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November 10, 2009

Sylvia McNair powerful in Weill-filled "Songspiel" from American Opera Theater

A Kurt Weill song can't be mistaken for anything else. There's something tense in the warmest of his melodic lines, something pointed in the simplest of his harmonies. And that's even before you consider the words. Weill was inspired by some remarkable lyricists -- Bertolt Brecht, Ira Gershwin, Walter Mehring, Roger Fernay, Maurice Magre, Maxwell Anderson -- who found fresh ways of addressing the old issues of love and loss.

Out of some 17 Weill songs, American Opera Theater artistic director Timothy Nelson has fashioned an engrossing, even edgy new work called "Songspiel," which opened last weekend at the Theatre Project.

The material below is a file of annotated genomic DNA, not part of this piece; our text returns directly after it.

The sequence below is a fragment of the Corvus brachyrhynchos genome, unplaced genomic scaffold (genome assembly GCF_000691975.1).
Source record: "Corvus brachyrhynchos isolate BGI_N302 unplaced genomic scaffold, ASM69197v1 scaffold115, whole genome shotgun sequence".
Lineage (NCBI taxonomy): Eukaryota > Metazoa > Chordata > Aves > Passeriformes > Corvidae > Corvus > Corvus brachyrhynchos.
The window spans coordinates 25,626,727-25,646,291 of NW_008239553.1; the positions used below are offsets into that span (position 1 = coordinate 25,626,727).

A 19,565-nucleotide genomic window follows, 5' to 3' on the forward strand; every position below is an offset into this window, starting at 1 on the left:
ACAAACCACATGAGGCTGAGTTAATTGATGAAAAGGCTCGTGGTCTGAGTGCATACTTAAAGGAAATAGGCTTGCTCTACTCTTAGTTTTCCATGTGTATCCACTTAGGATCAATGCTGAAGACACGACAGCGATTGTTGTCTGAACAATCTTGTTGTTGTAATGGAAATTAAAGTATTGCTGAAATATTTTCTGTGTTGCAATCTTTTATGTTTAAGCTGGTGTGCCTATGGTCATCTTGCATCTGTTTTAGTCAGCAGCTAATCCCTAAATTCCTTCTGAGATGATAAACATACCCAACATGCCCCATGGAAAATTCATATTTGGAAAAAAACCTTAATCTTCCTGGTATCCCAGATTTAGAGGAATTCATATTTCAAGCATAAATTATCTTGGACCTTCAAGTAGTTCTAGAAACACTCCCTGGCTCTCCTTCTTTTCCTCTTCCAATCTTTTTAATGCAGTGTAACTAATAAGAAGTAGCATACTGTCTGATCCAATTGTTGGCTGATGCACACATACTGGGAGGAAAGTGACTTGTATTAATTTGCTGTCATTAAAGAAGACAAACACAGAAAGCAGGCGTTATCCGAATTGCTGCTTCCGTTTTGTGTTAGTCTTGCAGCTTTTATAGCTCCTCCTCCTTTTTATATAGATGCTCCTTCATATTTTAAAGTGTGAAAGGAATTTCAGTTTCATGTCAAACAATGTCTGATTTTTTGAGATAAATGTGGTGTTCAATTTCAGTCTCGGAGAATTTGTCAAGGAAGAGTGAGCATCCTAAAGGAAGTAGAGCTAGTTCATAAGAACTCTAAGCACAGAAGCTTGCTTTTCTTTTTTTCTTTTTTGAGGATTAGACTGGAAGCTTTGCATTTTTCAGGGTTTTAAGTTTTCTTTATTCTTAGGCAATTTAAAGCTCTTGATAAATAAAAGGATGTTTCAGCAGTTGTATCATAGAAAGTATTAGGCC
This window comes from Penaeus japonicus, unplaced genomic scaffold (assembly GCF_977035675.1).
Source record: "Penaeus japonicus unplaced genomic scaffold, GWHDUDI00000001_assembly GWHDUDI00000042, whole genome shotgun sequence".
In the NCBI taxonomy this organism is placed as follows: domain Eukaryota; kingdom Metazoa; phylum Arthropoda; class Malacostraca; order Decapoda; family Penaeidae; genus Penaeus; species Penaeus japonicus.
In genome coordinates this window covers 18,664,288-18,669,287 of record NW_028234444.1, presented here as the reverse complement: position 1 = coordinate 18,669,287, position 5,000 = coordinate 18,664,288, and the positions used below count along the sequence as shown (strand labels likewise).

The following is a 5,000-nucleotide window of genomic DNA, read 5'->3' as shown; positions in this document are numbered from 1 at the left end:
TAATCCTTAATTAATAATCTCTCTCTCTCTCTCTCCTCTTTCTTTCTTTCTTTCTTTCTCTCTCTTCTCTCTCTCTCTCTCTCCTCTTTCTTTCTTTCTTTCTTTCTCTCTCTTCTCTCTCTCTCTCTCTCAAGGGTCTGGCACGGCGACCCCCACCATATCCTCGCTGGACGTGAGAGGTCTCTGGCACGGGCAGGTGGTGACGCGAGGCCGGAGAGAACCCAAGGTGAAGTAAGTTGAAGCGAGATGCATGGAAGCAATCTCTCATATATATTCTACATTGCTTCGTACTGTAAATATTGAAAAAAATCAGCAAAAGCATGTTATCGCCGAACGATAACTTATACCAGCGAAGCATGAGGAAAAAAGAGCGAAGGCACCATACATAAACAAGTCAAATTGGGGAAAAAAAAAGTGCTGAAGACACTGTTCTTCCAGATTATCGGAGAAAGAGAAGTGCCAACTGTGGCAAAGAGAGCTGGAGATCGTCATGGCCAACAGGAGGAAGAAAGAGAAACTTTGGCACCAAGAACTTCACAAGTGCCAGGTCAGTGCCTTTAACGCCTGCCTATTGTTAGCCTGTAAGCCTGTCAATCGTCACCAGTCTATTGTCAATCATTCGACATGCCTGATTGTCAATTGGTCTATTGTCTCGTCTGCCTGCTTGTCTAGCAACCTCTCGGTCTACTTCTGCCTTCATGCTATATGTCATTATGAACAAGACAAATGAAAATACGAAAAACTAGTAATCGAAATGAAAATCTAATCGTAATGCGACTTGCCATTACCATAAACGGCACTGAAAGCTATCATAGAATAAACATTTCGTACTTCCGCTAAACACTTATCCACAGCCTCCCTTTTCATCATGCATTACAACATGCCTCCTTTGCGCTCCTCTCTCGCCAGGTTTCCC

The music comes from such shows as "Happy End," "Mahagonny" and "Lost in the Stars" (the title song from that score isn't an entirely comfortable fit for "Songspiel"). Nelson also mined several of the stand-alone songs Weill wrote that were famously revived and revitalized by soprano Teresa Stratas on the 1981 recording "The Unknown Kurt Weill."

"Songspiel" is first and foremost a vehicle for another stellar soprano, Sylvia McNair, who originally signed on to perform Weill's "The Seven Deadly Sins." When that project had to be scrapped (the Weill Foundation's insistence on a full orchestra proved problematic for the small company), McNair stayed on and Nelson sought another way to capitalize on the possibility of presenting of one of America's most gifted and engaging vocal artists.

His concept for "Songspiel" involves a narrative about